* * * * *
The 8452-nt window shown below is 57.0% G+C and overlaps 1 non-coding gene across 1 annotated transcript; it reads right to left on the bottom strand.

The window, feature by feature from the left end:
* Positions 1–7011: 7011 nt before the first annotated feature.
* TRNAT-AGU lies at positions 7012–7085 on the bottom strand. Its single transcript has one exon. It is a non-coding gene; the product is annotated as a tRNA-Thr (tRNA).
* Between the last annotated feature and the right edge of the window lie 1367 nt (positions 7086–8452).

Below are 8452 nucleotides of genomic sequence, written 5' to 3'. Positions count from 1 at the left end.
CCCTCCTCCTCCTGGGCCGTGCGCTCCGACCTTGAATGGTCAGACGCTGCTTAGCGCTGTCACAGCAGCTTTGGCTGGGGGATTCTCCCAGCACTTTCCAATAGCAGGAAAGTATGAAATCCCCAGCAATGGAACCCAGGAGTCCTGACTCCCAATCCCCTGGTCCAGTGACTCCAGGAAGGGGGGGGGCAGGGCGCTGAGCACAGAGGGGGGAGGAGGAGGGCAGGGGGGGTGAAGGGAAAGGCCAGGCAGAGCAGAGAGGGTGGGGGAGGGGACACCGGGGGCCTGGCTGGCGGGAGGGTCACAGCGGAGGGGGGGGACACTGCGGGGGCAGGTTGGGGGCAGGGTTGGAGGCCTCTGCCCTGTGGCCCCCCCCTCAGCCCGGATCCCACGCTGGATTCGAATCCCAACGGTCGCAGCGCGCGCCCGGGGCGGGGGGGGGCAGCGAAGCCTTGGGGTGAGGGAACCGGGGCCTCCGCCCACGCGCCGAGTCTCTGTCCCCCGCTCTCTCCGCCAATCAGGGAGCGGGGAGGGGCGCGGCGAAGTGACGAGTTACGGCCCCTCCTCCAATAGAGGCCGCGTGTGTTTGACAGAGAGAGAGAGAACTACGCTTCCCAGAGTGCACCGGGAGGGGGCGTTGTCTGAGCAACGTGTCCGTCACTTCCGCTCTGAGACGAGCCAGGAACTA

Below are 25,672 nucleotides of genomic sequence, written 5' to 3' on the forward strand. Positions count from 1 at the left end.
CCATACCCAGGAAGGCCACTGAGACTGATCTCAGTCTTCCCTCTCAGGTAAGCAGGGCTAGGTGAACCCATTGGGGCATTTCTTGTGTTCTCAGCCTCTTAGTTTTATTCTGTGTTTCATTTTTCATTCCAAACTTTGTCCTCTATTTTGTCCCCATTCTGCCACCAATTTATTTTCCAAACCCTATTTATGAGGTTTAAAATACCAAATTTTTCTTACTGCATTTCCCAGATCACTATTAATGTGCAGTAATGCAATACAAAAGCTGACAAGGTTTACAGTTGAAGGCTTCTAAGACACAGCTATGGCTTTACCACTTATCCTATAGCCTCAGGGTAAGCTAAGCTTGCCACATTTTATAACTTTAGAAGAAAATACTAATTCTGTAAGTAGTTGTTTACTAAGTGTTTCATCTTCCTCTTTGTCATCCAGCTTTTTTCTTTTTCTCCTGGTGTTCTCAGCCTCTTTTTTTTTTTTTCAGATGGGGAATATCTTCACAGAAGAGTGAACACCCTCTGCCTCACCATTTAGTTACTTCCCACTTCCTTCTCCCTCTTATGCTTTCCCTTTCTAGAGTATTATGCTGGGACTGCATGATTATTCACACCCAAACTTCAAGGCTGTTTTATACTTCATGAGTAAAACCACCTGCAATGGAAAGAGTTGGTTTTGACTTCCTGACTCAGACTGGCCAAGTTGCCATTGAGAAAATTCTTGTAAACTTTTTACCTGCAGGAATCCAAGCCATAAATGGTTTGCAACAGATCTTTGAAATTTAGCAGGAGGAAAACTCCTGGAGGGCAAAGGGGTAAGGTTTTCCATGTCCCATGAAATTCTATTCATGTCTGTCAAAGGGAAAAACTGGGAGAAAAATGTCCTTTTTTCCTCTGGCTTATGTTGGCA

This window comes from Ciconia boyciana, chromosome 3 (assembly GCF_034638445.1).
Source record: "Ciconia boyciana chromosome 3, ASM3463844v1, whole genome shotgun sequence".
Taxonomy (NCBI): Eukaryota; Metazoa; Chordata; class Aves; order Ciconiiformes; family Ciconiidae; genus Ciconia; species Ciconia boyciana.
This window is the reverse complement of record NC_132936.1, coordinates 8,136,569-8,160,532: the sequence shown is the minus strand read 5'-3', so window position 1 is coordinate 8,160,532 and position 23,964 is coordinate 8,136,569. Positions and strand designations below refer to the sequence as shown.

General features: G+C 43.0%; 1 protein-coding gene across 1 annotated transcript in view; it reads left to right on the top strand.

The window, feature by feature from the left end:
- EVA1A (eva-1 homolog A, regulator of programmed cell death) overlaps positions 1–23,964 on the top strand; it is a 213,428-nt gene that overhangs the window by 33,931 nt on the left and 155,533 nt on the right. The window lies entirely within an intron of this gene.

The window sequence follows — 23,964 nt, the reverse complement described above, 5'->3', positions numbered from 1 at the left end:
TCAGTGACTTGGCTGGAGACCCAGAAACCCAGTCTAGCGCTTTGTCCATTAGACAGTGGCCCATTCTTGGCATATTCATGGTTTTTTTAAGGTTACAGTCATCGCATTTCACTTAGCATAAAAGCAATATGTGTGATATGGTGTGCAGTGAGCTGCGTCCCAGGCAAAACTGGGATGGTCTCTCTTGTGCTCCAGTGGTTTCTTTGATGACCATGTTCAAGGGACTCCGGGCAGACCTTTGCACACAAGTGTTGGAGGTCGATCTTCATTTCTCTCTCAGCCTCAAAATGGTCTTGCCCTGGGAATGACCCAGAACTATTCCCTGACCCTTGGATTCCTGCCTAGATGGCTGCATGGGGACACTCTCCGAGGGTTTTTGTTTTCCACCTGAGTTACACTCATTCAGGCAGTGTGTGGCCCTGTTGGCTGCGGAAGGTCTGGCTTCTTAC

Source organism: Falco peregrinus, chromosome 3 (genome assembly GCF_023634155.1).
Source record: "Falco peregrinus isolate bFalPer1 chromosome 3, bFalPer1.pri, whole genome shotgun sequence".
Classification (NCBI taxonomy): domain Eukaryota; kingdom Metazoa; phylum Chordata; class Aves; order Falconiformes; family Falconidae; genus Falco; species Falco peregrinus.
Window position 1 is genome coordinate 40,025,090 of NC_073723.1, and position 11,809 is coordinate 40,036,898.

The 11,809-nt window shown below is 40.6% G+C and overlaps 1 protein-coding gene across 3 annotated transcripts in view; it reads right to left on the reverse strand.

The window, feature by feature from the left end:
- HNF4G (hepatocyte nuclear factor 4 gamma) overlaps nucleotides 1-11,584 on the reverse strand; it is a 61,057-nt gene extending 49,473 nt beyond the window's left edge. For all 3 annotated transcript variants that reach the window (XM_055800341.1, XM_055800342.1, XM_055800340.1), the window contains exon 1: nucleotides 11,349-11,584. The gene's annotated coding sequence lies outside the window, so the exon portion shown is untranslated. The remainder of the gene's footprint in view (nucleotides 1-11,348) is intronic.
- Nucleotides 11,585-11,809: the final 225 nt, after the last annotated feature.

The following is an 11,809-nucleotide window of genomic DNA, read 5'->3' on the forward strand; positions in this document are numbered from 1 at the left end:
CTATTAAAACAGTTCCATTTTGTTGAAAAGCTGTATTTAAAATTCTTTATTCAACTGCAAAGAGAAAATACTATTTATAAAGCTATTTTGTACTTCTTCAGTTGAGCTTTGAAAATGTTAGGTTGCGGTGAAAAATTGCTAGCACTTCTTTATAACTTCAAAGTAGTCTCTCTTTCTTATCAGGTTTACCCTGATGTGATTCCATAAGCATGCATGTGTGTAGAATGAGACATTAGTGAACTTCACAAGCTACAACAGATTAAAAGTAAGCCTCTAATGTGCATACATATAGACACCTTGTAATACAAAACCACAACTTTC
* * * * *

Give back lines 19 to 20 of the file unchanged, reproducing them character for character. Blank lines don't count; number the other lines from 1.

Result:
Source organism: Falco peregrinus, chromosome 3 (genome assembly GCF_023634155.1).
Source record: "Falco peregrinus isolate bFalPer1 chromosome 3, bFalPer1.pri, whole genome shotgun sequence".